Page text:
The state of Vermont relies on school officials to keep kids safe. About one-quarter of all child abuse reports come from schools. But what happens when schools don't report suspected cases? A principal and superintendent in Caledonia County are facing criminal charges for failing to report suspected abuse to the state. And their case is raising questions about what's required by law.
"Just because there are charges brought does not mean they are justified," attorney Pietro Lynn said.
Lynn is fired up about charges against his client, Caledonia Central Supervisory Union Superintendent Martha Tucker. Troopers charged Tucker and Danville School Principal Noah Noyes with failing to report child abuse to the state.
"Any careful consideration of the facts of the case demonstrate that she fulfilled all of her professional duties and certainly all of her duties as a mandatory reporter," Lynn said.
Police say as mandatory reporters the school administrators had just 24 hours to notify the Department of Children and Families when a student came forward back in April alleging a teacher had touched her inappropriately. It took more than a week for DCF to find out.
"Ms. Tucker began, or the school began an investigation on the very day that the complaint was made. That they believed they did not have reasonable cause to conclude that there was either child abuse or neglect," Lynn said.
"First of all, I don't know why the school would be doing their own investigation. They had a student came forward and told them they were touched, their obligation is to then pick up the phone and call DCF," Vt. State Police Det. Lyle Decker said.
Whether there is any gray area in the 24-hour reporting rule for mandatory reporters like school administrators and health care workers depends on who you ask.
Lynn represents Tucker now, but also defended former Richford Elementary School Principal Roger Gagne three years ago when he was the first Vermont school administrator ever charged for failing to report suspected abuse to DCF. That trial ended with a hung jury.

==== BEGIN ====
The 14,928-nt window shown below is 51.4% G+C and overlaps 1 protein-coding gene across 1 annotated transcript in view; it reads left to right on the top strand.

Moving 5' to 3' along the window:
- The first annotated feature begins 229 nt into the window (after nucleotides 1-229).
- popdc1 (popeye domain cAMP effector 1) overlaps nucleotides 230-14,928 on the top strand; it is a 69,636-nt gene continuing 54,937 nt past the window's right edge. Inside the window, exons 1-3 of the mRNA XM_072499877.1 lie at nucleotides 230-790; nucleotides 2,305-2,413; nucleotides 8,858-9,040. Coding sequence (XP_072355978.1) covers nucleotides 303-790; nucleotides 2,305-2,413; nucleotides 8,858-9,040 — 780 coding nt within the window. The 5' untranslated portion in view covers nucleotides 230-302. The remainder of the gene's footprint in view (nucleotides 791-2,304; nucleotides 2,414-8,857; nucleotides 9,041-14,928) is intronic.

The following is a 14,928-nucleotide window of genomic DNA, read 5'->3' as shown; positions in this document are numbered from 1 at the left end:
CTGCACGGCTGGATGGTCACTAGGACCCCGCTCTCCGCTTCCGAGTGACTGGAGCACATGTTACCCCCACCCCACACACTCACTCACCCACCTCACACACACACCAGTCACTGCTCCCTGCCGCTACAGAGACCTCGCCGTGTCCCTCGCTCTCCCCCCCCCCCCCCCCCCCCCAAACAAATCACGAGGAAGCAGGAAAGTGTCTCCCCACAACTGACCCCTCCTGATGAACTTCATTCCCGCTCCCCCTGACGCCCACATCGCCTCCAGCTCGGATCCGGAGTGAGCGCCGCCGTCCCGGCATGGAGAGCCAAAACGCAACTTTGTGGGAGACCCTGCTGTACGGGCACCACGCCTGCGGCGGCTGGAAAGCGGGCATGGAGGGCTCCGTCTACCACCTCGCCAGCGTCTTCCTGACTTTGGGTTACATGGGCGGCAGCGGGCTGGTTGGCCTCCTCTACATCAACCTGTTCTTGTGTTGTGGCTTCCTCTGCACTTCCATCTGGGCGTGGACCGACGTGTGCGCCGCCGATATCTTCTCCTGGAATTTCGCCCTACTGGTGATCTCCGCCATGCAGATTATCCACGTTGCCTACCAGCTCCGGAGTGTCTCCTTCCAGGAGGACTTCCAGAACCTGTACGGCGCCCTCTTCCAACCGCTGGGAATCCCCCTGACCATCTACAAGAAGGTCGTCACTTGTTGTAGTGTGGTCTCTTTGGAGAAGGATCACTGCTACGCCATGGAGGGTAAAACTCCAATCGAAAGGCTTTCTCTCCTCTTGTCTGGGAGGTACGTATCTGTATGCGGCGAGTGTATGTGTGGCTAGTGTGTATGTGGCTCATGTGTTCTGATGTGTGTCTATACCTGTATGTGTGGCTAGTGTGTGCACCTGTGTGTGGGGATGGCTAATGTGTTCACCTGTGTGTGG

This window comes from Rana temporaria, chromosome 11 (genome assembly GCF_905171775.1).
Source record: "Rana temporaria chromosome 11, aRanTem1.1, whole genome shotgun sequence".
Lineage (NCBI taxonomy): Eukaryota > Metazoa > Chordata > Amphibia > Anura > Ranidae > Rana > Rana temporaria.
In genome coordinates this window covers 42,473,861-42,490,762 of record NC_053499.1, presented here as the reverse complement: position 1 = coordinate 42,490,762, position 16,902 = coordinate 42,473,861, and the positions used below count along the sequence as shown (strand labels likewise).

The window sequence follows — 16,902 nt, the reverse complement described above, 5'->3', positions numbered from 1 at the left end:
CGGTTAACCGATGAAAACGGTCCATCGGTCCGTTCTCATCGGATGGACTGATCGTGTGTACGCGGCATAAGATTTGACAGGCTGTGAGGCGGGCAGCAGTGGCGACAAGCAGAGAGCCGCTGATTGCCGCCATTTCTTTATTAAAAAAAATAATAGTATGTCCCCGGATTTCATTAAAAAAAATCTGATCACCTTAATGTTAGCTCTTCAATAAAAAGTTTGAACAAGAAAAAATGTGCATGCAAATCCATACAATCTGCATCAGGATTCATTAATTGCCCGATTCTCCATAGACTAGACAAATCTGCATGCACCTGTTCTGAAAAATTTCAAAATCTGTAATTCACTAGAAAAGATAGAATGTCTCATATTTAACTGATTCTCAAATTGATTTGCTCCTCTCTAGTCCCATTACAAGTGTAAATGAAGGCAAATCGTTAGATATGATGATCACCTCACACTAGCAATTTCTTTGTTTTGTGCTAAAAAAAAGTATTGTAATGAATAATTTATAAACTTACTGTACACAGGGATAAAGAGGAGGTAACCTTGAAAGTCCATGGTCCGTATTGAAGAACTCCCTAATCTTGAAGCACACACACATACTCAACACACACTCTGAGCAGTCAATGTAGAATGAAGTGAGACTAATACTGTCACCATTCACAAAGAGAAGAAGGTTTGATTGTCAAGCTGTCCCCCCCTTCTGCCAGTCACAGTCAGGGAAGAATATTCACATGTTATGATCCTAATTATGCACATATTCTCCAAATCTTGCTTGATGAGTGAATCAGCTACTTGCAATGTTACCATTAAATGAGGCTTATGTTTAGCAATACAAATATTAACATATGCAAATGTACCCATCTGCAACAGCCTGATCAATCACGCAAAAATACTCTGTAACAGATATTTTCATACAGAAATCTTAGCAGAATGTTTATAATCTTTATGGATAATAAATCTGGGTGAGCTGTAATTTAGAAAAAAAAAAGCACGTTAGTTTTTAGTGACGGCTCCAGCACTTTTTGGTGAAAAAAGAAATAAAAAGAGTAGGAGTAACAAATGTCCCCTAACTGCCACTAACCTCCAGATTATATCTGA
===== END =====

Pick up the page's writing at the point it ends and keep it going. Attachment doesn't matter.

In both cases, schools launched their own investigations to assess allegations before telling DCF. Lynn says the law gives administrators room to do that because the statute says they have to have "reasonable cause" to believe a child is abused or neglected.
"If the Legislature intended there be allegations of abuse reported every time it would have used different language and it would have applied a different standard," Lynn said.
"Our staff are trained in the dynamics of child abuse," said Karen Shea, a field director for the child protection division at the Vt. Department of Children and Families.
Shea cannot comment on specific cases but says the law is clear for mandatory reporters-- even an unsubstantiated allegation is enough to trigger a call to the state hotline.
"Their obligation is to report when they have any suspicion of abuse to a child. And that threshold is set at a low level in order to make sure that kids are protected," Shea said.
DCF takes in about 15,700 reports of abuse from all sources each year. About 11,000 are screened out as not credible; 4,700 cases are referred for investigation or assessment. And of those, about 700 abuse cases are substantiated each year.
Shea says that DCF investigators are trained to ask the right questions without harming possible criminal investigations. She also says involving DCF quickly can protect teachers and administrators from accusations of bias.
"For everyone's protection-- the child's protection but also the accused's protection-- it's really worthwhile to have an impartial look at things," Shea said.
The Danville School Board voted unanimously to support Noyes. He and Tucker are due in court next month. No abuse charges have been filed against the teacher in the alleged touching incident. Police say they're still working on that investigation.
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